I frequently set goals for myself. To be honest, I don’t always keep them. In 2012, I set the goal of updating my book Your Guide to Marketing Books in the Christian Marketplace from the second edition to a third edition that year. I didn’t meet the goal. Life got in the way. Knowing I failed the goal made me conscious that I needed to try harder the next year. I did and the third edition of my book was released in early 2014.
Goals serve as guideposts and destinations on our journey. Without goals, we tend to wander and less gets accomplished. Studies show that successful people set goals and work to accomplish them.
As an author or publisher, you too should have goals. These goals can be refreshed regularly. I think setting goals for the coming year is an important exercise for any business person. You can set goals around writing books, producing books, the marketing of your books, and other endeavors related to your book. The goals you set will give you something to strive for. They will also keep you on track and produce a sense of accomplishment when they are met.
Many people follow the SMART principle when creating goals. Here are tips for creating SMART goals.
1. Your goals should be specific.
“I will write more” is not a specific goal. “I will write two books” or “I will write eight blog posts per month” is specific. Make your goals specific.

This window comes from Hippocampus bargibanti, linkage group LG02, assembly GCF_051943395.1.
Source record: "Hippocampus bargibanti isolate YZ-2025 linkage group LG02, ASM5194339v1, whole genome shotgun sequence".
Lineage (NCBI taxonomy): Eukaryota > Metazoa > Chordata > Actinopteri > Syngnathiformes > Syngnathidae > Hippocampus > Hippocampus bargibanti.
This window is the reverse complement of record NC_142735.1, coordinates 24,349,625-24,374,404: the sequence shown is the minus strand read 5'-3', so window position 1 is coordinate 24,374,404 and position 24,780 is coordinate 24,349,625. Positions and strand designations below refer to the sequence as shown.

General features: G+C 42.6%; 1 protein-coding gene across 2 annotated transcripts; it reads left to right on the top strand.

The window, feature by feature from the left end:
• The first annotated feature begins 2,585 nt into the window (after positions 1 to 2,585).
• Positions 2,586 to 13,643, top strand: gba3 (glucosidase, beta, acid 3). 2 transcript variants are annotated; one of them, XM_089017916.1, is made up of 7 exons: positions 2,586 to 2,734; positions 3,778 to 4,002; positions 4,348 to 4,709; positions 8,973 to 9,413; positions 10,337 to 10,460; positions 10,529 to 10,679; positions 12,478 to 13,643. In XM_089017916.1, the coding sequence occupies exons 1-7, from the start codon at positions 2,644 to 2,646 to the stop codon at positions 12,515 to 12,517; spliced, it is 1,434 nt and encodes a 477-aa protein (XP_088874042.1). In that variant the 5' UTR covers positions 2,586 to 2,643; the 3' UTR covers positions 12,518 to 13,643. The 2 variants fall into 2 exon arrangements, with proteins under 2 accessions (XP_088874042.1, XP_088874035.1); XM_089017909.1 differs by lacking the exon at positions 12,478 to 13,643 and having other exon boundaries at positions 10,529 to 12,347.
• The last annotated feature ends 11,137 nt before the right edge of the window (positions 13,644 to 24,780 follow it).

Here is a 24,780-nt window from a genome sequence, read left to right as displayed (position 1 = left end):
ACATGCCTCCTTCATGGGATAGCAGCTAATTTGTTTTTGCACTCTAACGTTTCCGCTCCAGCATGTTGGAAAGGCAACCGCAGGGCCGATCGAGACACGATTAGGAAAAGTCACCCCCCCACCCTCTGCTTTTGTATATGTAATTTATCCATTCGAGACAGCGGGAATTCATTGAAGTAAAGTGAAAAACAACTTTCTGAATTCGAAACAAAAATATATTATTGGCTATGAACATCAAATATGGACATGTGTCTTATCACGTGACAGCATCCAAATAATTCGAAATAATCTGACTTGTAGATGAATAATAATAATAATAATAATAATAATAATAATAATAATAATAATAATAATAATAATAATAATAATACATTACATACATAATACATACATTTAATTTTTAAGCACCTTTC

2. Your goals need to be measurable.
Making your goals measurable helps you know when you have met a goal. Stating “I will do more marketing in 2016” is not very measurable. However, a goal such as “I will engage in three marketing activities each day” or “I will sell 365 books (one per day on average) in 2016” is measurable. With these goals, you can measure if you have met the goal, exceeded the goal, or fallen short of the goal.
3. Make your goals attainable.
Attainable goals are realistic goals. To say you want your income to increase two-fold in the next year may not be attainable. However, to have a goal that you will sell 25% more books in 2016 than you did in 2015 is entirely attainable with the right effort.
4. Your goals must be relevant.
Don’t take on a goal that someone else wants you to accomplish. Your goal must be your own—something you want to attain. “I will read two books on marketing in 2016” won’t happen unless you are motivated to learn more about successfully promoting your book. You have to have the desire to complete the goal or you will run out of steam after some effort.
5. Give your goals a time-limit.
Give your goals realistic deadlines. “I will complete my book by June 2016” gives you a guide to keep you on track (especially if you tend to procrastinate).
As we enter into a new year, I encourage you to take out your goals and refresh them. Follow the SMART principle in creating your goals. Then, share with me one or two of your goals for your writing and publishing endeavor for 2016. I would love to hear what you want to accomplish.
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